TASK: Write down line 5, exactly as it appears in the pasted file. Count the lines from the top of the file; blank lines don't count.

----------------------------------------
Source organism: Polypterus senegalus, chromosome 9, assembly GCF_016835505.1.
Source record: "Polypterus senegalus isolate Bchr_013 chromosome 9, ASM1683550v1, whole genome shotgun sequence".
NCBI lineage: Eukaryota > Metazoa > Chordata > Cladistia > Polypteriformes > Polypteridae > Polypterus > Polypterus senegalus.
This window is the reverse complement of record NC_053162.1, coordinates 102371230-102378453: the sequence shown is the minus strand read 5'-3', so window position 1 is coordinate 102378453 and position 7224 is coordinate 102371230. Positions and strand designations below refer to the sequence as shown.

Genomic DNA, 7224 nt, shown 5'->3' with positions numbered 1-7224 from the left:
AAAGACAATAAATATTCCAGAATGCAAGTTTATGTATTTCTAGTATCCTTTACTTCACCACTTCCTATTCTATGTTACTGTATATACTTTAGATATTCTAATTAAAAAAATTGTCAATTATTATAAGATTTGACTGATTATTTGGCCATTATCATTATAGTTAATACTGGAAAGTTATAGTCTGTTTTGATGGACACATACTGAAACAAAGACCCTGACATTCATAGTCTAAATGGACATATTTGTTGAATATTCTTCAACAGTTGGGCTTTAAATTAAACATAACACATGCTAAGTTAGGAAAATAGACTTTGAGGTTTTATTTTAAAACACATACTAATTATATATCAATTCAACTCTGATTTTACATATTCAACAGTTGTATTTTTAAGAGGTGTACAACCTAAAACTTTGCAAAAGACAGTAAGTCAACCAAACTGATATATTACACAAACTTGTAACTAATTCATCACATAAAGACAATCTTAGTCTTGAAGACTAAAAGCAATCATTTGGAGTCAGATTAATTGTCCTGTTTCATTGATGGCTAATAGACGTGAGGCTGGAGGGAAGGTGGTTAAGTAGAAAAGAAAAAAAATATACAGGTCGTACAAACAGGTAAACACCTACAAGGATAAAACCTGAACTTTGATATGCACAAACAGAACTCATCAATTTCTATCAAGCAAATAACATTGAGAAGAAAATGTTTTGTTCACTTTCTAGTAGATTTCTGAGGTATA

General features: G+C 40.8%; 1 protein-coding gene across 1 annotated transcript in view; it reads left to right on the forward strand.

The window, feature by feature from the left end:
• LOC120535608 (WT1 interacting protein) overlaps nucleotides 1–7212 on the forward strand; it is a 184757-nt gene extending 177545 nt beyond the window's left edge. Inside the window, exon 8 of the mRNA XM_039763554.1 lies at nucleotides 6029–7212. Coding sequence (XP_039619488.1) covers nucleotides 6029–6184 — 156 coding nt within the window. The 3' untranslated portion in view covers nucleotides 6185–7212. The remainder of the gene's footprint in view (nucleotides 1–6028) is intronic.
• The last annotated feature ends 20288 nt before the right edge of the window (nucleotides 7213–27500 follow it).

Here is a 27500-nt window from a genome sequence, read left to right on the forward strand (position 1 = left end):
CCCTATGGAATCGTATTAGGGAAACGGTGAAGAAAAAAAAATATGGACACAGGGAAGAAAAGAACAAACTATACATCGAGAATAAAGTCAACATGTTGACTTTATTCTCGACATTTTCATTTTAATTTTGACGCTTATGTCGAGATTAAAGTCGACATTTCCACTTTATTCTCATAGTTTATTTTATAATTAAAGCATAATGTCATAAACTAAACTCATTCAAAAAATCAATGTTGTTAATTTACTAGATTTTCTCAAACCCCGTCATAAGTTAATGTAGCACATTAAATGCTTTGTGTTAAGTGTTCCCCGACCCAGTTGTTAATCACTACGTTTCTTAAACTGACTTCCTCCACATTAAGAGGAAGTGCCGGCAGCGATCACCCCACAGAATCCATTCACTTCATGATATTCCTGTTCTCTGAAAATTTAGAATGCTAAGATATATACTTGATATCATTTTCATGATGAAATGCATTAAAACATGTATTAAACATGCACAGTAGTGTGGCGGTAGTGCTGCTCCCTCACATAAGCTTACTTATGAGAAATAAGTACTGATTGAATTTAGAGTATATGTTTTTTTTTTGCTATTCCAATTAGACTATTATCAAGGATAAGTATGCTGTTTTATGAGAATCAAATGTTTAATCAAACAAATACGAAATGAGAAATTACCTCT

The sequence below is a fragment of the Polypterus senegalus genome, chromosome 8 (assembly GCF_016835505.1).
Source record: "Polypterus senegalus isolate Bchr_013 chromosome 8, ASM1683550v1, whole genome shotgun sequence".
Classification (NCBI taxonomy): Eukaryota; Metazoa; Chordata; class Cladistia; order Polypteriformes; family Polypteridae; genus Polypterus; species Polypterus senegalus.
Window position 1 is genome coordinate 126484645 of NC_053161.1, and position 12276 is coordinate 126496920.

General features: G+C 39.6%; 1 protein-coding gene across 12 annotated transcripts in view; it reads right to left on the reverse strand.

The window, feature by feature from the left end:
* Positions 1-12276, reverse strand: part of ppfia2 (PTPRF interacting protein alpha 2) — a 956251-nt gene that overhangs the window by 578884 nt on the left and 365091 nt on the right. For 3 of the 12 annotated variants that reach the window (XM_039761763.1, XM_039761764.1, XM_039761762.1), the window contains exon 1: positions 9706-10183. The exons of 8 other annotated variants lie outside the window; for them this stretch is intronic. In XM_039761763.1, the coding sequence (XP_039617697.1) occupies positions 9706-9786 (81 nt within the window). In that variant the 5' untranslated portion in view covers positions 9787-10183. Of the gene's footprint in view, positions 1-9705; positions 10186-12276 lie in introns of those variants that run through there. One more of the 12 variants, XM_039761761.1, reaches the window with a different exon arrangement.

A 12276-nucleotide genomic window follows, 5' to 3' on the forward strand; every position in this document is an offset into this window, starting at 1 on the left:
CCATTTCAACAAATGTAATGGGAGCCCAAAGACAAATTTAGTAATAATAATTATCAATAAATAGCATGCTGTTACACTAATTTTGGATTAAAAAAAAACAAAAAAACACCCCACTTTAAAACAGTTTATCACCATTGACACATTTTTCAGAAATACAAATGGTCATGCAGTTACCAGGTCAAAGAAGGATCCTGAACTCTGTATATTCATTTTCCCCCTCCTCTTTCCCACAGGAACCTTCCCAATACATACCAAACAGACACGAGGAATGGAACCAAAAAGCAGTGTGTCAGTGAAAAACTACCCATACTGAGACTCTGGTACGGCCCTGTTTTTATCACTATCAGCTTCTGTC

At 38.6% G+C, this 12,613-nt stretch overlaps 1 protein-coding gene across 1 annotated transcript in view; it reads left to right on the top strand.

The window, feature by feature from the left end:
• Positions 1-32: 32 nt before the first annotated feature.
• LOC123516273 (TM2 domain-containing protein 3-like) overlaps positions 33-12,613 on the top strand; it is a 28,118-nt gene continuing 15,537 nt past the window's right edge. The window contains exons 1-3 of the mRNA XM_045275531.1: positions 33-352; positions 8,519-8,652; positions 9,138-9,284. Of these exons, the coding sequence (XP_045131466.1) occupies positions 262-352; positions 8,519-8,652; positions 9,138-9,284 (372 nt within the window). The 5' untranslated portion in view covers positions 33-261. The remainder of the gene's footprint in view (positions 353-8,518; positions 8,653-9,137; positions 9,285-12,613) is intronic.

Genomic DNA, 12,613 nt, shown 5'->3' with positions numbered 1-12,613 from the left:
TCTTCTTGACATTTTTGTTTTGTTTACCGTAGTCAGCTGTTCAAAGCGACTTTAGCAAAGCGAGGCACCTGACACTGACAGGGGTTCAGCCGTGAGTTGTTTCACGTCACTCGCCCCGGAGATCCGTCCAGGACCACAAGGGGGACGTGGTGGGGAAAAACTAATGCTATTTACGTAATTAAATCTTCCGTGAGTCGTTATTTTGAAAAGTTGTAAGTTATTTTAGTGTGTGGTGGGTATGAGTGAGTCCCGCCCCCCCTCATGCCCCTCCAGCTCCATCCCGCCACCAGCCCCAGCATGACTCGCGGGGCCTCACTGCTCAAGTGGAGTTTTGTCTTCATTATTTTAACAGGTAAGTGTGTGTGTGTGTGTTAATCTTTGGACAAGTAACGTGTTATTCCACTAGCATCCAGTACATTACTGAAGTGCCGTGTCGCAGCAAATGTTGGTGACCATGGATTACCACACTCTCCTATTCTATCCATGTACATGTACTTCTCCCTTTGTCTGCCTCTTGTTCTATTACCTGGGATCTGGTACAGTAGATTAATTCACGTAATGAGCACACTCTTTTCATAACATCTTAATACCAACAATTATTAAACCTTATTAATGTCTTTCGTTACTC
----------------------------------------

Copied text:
Genomic DNA, 7224 nt, shown 5'->3' with positions numbered 1-7224 from the left: